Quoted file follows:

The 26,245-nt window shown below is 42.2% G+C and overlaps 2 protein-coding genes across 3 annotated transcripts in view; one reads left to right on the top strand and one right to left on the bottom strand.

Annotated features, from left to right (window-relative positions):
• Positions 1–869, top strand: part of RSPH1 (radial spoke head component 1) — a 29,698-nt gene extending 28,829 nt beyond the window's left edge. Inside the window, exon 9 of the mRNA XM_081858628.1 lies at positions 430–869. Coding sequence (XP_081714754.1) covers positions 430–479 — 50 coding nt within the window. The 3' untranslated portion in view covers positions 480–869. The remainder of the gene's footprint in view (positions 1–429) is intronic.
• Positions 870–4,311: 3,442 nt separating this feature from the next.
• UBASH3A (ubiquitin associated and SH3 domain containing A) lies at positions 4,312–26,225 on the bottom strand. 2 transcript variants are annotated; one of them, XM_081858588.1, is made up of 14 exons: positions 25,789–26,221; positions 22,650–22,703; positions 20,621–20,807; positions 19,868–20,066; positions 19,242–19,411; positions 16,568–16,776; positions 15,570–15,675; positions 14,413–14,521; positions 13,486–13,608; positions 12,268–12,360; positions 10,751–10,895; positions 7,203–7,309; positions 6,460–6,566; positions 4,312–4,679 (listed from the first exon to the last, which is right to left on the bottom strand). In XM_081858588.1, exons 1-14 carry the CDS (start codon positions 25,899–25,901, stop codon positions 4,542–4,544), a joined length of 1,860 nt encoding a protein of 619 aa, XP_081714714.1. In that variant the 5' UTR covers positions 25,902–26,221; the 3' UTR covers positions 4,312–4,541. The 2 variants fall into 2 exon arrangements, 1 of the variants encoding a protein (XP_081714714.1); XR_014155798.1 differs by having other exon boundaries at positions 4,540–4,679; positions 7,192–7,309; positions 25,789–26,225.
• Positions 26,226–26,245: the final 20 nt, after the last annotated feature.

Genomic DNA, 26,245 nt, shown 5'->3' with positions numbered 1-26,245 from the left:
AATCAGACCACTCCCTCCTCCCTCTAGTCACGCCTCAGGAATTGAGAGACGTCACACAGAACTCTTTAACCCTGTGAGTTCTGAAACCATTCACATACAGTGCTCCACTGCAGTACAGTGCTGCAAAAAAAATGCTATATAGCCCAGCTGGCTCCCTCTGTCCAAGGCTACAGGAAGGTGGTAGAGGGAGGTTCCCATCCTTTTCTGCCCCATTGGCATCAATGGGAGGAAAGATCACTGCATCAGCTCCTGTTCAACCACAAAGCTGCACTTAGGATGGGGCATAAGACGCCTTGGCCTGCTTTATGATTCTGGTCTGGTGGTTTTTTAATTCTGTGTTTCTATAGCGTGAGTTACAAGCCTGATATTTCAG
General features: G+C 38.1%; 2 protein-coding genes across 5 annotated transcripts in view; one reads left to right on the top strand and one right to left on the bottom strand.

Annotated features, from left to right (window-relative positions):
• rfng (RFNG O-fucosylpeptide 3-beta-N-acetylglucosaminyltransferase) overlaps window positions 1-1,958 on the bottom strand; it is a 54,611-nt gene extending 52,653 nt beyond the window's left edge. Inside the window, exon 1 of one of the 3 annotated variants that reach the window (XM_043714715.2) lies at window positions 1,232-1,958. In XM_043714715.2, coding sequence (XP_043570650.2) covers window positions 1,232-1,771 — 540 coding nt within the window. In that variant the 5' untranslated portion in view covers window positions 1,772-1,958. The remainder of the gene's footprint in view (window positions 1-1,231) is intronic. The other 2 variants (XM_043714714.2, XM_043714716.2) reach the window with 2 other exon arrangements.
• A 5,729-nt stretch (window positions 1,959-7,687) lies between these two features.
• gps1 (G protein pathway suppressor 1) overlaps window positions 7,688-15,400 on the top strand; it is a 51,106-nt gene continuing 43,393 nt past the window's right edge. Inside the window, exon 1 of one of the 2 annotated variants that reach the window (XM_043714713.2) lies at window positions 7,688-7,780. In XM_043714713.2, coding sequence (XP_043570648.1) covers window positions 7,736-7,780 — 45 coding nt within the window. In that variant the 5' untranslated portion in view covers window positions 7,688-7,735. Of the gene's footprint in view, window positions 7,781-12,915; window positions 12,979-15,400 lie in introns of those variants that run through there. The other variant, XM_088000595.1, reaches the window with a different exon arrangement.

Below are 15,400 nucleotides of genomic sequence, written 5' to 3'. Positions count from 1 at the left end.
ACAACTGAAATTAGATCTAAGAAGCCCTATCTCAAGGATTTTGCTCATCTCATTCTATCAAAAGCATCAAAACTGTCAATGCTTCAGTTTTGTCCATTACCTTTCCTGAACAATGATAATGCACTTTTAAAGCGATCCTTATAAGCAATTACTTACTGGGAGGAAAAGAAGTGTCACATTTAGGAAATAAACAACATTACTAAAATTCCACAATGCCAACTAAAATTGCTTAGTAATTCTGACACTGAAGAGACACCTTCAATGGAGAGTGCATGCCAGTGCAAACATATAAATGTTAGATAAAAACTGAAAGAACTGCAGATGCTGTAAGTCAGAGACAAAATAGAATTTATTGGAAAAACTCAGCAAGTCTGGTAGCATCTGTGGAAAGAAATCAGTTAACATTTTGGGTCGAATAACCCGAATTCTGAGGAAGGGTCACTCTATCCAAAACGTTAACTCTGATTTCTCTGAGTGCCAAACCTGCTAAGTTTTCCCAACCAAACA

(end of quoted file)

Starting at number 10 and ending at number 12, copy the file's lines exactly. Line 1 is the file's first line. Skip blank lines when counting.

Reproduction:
Annotated features, from left to right (window-relative positions):
• rfng (RFNG O-fucosylpeptide 3-beta-N-acetylglucosaminyltransferase) overlaps window positions 1-1,958 on the bottom strand; it is a 54,611-nt gene extending 52,653 nt beyond the window's left edge. Inside the window, exon 1 of one of the 3 annotated variants that reach the window (XM_043714715.2) lies at window positions 1,232-1,958. In XM_043714715.2, coding sequence (XP_043570650.2) covers window positions 1,232-1,771 — 540 coding nt within the window. In that variant the 5' untranslated portion in view covers window positions 1,772-1,958. The remainder of the gene's footprint in view (window positions 1-1,231) is intronic. The other 2 variants (XM_043714714.2, XM_043714716.2) reach the window with 2 other exon arrangements.
• A 5,729-nt stretch (window positions 1,959-7,687) lies between these two features.